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Getting more light by increasing the cps of the AC

Posted by albert_135 (My Page) on
Wed, Nov 24, 04 at 13:36

Back about '85 I got a light from a medical supply place in Provo UT. It used a short fluorescent tube like a desk lamp which, according to the salesman, had the AC cranked up to about 1200 cps. It produced a very bright light from a small fixture. The tube didn't last long but it served a purpose.

Can amature electricians do this?


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RE: Getting more light by increasing the cps of the AC

  • Posted by GaWd z9/10 NorCal (My Page) on
    Sun, Nov 28, 04 at 12:53

Nobody has answered you yet, so I will.

THe answer is probably no. Ballasts and bulbs work on a specific frequency(industry standardized), and to try to change the operating frequency would be time-consuming, not give you the results you're looking for, and maybe even unsafe.

Overdrive the fixtures, or find a different type of lighting setup.

Sam


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RE: Getting more light by increasing the cps of the AC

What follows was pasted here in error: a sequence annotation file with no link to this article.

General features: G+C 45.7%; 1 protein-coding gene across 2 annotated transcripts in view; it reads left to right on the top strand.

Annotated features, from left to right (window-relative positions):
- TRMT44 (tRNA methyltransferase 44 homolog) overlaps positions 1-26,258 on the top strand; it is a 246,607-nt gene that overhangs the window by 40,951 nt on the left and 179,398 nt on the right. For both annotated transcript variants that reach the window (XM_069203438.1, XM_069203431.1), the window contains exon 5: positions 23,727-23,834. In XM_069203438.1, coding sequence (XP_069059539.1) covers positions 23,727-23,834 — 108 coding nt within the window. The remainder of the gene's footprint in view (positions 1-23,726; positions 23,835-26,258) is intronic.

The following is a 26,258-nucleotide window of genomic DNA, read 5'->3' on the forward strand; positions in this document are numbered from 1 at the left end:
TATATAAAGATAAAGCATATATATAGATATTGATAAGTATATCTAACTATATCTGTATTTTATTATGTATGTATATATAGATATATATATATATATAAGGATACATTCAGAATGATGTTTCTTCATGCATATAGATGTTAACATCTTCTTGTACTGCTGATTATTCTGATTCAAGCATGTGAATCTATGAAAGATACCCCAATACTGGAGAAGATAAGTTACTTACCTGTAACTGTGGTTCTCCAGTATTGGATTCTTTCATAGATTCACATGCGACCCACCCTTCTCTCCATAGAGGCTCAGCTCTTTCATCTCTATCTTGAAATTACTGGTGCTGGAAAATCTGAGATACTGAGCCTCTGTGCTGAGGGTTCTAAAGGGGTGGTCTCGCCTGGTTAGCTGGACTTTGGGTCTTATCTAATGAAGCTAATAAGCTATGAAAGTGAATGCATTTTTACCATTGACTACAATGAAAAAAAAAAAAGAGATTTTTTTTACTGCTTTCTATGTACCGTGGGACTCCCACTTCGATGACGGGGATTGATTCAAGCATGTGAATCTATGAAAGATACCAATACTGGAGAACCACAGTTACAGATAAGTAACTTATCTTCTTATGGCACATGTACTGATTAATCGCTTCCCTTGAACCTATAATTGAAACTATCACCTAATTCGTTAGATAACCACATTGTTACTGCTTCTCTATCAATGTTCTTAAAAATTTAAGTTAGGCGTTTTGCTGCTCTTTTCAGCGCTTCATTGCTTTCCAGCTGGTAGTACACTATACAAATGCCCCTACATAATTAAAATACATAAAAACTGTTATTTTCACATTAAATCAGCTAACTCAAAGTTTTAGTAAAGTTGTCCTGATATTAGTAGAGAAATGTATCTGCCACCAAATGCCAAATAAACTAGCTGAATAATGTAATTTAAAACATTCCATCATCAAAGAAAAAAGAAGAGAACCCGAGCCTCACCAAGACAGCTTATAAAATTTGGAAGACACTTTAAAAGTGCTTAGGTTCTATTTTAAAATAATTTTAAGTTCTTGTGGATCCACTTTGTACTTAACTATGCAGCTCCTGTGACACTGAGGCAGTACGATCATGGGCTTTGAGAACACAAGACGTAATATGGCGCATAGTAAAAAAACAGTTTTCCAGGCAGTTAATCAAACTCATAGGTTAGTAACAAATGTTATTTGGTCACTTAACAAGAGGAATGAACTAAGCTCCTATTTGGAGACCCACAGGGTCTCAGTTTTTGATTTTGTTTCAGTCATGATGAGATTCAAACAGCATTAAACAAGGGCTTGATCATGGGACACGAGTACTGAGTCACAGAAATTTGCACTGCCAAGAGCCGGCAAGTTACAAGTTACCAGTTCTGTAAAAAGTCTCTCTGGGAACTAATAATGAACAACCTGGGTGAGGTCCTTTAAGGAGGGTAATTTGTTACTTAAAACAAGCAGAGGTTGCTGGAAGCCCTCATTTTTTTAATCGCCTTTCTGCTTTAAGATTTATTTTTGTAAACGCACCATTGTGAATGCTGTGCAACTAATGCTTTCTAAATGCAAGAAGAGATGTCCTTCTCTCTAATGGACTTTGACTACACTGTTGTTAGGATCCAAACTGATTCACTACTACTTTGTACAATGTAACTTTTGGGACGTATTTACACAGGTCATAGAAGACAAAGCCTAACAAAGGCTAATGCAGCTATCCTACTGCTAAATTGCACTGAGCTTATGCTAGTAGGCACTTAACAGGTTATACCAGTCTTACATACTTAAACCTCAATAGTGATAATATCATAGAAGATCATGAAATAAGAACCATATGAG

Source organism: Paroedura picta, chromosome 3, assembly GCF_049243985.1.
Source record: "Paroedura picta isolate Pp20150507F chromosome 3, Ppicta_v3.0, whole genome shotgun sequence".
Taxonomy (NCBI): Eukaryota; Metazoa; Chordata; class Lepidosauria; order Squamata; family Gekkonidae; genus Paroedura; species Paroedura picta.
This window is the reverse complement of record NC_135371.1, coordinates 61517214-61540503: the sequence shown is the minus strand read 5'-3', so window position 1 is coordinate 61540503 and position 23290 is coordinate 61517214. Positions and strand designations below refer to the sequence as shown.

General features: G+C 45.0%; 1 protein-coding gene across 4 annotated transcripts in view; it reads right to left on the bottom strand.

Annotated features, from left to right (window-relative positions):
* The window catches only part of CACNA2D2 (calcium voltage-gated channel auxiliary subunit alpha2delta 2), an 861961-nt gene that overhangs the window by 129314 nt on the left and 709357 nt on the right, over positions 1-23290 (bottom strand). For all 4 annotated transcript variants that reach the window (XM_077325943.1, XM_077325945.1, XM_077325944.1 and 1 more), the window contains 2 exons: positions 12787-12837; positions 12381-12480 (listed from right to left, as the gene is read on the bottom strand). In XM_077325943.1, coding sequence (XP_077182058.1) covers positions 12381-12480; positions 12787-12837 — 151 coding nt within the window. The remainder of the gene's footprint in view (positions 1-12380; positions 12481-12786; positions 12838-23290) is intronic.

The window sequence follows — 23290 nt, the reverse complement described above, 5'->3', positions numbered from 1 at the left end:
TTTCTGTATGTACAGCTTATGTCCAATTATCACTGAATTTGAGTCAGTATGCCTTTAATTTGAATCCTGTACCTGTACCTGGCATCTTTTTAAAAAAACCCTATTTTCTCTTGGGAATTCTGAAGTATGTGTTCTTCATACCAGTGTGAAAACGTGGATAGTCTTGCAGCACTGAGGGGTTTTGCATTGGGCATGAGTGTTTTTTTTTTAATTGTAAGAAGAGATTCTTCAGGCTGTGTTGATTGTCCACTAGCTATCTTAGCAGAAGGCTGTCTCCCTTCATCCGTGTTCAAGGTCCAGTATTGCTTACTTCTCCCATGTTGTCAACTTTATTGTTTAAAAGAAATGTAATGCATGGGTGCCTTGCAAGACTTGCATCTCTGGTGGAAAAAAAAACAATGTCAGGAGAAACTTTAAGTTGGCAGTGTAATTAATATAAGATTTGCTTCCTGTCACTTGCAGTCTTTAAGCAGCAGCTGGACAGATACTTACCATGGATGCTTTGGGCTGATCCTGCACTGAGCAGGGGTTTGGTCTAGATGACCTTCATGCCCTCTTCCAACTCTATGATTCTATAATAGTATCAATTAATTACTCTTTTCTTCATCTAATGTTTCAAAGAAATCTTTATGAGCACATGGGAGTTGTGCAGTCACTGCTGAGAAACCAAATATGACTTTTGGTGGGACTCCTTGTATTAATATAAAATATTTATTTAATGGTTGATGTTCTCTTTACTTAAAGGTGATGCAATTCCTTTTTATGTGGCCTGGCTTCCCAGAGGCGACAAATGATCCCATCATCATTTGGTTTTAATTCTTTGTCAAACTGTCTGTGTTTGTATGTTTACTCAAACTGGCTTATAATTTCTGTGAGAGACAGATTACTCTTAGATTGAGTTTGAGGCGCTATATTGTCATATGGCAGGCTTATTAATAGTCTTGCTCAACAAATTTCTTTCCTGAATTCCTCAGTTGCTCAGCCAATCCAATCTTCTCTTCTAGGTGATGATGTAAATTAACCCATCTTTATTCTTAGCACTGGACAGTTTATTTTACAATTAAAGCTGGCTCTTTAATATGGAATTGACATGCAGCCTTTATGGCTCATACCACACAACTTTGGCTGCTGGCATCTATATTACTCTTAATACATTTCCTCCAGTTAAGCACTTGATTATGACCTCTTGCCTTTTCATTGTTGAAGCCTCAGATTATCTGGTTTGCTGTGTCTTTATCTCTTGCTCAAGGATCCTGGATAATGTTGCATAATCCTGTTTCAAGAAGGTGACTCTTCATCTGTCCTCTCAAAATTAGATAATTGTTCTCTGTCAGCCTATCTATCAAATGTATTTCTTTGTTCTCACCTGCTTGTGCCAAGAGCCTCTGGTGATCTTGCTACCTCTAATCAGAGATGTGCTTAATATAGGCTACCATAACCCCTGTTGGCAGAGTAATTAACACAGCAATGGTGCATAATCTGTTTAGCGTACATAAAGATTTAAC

If I am not mistaken, the current electronic ballasts send the current to the bulbs at about 40,000 cps.


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RE: Getting more light by increasing the cps of the AC

Albert,

"had the AC cranked up to about 1200 cps"
"Can amature electricians do this?"

Yes, they can... and they still do.

As you may already know, cps, or cycles per second, is more commonly referred to as Hz, or Hertz, after Heinrich Rudolf Hertz, who established the existence and dual nature (electronic and magnetic) of radio waves.

For most of it's history, the fluorescent lamp has been powered by simply converting the 60 Hz line voltage (50 Hz mains voltage in Europe) into a current regulated power source, also operating at 60 Hz. The easiest and simplest current regulation circuit methods have always had the output cycles matching the input cycles - 60Hz in, 60Hz out.

Decades ago, it was discovered that by increasing the frequency of the current supply to 4000 Hz, the mercury/argon gas would remained ionized (no flicker) and efficiency was improved.

Being that ballasts are notorious for leaking noise, a 4000Hz oscillation would be much more annoying than a 60Hz hum. This is why the designs for the electronic ballasts today operate at 22kHz (22,000 Hz) and beyond.

On the internet you can find a lot of ballast designs for hobbyists, which use all sorts of methods and frequencies to drive fluorescent and neon tubes.

One of the commonly mentioned design requirements is that the waveshape of the output current is as close to a sine wave as possible. As the shape of the wave becomes more distorted, the life of the lamp is drastically reduced. Ballast manufacturer spec sheets quantify this parameter as the "crest factor" of the output.

It is very possible that the design of the 1200Hz current regulator was such that it's less-than-perfect waveshape shortened the lamp life.

Zink


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